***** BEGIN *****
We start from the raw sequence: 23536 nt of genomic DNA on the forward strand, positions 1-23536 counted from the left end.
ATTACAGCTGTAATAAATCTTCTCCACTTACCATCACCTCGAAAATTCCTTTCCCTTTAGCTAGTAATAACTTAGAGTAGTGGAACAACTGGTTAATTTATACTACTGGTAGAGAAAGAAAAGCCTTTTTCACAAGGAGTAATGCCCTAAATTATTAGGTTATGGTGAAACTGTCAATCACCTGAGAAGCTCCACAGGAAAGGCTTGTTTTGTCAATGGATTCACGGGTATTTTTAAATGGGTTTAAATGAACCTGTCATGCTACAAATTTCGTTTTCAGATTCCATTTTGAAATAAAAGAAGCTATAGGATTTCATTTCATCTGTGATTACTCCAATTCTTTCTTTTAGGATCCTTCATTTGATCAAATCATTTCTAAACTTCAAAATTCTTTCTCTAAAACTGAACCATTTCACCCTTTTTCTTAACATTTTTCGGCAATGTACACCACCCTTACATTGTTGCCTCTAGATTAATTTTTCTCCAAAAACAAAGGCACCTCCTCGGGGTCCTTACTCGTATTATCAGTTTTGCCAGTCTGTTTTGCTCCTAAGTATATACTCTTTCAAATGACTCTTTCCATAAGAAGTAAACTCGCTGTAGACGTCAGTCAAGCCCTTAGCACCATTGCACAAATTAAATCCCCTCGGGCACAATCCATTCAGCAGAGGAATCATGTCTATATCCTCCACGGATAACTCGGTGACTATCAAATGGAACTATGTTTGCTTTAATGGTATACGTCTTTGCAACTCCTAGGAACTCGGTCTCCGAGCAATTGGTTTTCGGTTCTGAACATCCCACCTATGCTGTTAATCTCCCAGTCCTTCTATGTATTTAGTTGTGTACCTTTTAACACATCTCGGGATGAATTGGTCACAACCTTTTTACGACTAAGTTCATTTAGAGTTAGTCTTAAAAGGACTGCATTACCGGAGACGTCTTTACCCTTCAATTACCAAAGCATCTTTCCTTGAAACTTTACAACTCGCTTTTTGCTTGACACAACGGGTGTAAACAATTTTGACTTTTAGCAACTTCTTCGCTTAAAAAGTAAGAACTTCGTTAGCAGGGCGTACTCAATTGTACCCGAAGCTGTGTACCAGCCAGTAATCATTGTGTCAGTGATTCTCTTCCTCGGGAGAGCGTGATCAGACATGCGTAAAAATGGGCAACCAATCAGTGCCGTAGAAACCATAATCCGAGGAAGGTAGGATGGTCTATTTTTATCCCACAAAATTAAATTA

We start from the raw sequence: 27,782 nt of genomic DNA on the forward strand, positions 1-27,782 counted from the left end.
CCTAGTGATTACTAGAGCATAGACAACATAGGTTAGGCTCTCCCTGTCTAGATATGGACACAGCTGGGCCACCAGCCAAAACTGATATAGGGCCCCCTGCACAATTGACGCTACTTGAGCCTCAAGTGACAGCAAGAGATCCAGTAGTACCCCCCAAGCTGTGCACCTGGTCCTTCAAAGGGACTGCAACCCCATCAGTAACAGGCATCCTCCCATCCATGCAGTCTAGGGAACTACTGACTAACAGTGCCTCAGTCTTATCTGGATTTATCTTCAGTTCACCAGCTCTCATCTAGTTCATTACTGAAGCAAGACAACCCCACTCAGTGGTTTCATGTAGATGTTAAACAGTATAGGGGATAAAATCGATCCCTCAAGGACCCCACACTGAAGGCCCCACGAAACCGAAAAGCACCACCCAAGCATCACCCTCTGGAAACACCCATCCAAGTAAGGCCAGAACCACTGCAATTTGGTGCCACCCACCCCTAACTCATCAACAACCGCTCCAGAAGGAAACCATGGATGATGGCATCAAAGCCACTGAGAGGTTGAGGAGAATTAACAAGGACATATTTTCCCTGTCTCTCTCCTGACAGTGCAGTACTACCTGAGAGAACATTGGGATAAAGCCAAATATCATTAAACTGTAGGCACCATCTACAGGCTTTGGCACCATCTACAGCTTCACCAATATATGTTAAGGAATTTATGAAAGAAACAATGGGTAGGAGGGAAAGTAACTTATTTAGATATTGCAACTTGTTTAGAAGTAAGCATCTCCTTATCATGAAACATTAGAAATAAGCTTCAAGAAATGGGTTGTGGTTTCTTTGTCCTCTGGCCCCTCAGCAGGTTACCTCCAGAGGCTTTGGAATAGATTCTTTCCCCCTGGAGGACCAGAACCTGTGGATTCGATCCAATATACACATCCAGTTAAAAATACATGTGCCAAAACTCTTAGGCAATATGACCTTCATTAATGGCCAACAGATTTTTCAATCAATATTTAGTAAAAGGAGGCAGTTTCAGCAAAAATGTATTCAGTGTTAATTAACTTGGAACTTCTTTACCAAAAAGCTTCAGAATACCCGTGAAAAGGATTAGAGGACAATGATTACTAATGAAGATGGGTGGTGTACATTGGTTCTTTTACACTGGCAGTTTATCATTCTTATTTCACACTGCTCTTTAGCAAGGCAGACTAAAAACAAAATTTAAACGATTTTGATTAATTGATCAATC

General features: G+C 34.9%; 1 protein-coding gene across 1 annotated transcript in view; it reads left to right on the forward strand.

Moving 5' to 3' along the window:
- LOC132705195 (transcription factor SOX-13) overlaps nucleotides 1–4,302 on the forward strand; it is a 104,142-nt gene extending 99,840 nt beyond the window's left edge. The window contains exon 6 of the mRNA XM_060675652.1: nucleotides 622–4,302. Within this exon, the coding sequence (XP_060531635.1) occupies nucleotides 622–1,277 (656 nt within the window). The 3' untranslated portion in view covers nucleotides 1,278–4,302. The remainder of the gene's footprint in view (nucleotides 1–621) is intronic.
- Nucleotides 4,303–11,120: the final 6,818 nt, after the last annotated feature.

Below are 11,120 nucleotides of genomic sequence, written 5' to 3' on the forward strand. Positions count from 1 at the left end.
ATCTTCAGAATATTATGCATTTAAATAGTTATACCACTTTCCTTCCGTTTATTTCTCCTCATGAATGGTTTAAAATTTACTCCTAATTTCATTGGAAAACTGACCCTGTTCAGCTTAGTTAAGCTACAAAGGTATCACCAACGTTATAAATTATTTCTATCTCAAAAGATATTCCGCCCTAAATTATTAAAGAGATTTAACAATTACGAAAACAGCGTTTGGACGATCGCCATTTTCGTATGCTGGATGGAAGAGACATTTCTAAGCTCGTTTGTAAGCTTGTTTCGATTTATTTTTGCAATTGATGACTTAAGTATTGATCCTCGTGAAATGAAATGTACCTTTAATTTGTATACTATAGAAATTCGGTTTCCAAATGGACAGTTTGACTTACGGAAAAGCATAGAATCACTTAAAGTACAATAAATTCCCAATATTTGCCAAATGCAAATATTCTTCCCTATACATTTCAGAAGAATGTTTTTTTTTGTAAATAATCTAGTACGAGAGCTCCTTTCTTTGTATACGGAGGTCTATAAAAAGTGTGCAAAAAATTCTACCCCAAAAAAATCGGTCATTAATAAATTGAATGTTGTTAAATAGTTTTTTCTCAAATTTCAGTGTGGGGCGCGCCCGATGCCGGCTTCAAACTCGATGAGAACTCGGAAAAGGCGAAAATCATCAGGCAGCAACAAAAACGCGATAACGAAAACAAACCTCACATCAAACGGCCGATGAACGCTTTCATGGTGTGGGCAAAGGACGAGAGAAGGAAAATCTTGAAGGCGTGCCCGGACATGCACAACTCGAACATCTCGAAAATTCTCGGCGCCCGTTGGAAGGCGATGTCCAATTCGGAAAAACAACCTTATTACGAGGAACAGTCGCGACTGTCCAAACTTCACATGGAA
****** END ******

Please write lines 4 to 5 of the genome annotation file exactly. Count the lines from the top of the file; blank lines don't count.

CCTAGTGATTACTAGAGCATAGACAACATAGGTTAGGCTCTCCCTGTCTAGATATGGACACAGCTGGGCCACCAGCCAAAACTGATATAGGGCCCCCTGCACAATTGACGCTACTTGAGCCTCAAGTGACAGCAAGAGATCCAGTAGTACCCCCCAAGCTGTGCACCTGGTCCTTCAAAGGGACTGCAACCCCATCAGTAACAGGCATCCTCCCATCCATGCAGTCTAGGGAACTACTGACTAACAGTGCCTCAGTCTTATCTGGATTTATCTTCAGTTCACCAGCTCTCATCTAGTTCATTACTGAAGCAAGACAACCCCACTCAGTGGTTTCATGTAGATGTTAAACAGTATAGGGGATAAAATCGATCCCTCAAGGACCCCACACTGAAGGCCCCACGAAACCGAAAAGCACCACCCAAGCATCACCCTCTGGAAACACCCATCCAAGTAAGGCCAGAACCACTGCAATTTGGTGCCACCCACCCCTAACTCATCAACAACCGCTCCAGAAGGAAACCATGGATGATGGCATCAAAGCCACTGAGAGGTTGAGGAGAATTAACAAGGACATATTTTCCCTGTCTCTCTCCTGACAGTGCAGTACTACCTGAGAGAACATTGGGATAAAGCCAAATATCATTAAACTGTAGGCACCATCTACAGGCTTTGGCACCATCTACAGCTTCACCAATATATGTTAAGGAATTTATGAAAGAAACAATGGGTAGGAGGGAAAGTAACTTATTTAGATATTGCAACTTGTTTAGAAGTAAGCATCTCCTTATCATGAAACATTAGAAATAAGCTTCAAGAAATGGGTTGTGGTTTCTTTGTCCTCTGGCCCCTCAGCAGGTTACCTCCAGAGGCTTTGGAATAGATTCTTTCCCCCTGGAGGACCAGAACCTGTGGATTCGATCCAATATACACATCCAGTTAAAAATACATGTGCCAAAACTCTTAGGCAATATGACCTTCATTAATGGCCAACAGATTTTTCAATCAATATTTAGTAAAAGGAGGCAGTTTCAGCAAAAATGTATTCAGTGTTAATTAACTTGGAACTTCTTTACCAAAAAGCTTCAGAATACCCGTGAAAAGGATTAGAGGACAATGATTACTAATGAAGATGGGTGGTGTACATTGGTTCTTTTACACTGGCAGTTTATCATTCTTATTTCACACTGCTCTTTAGCAAGGCAGACTAAAAACAAAATTTAAACGATTTTGATTAATTGATCAATC

General features: G+C 34.9%; 1 protein-coding gene across 1 annotated transcript in view; it reads left to right on the forward strand.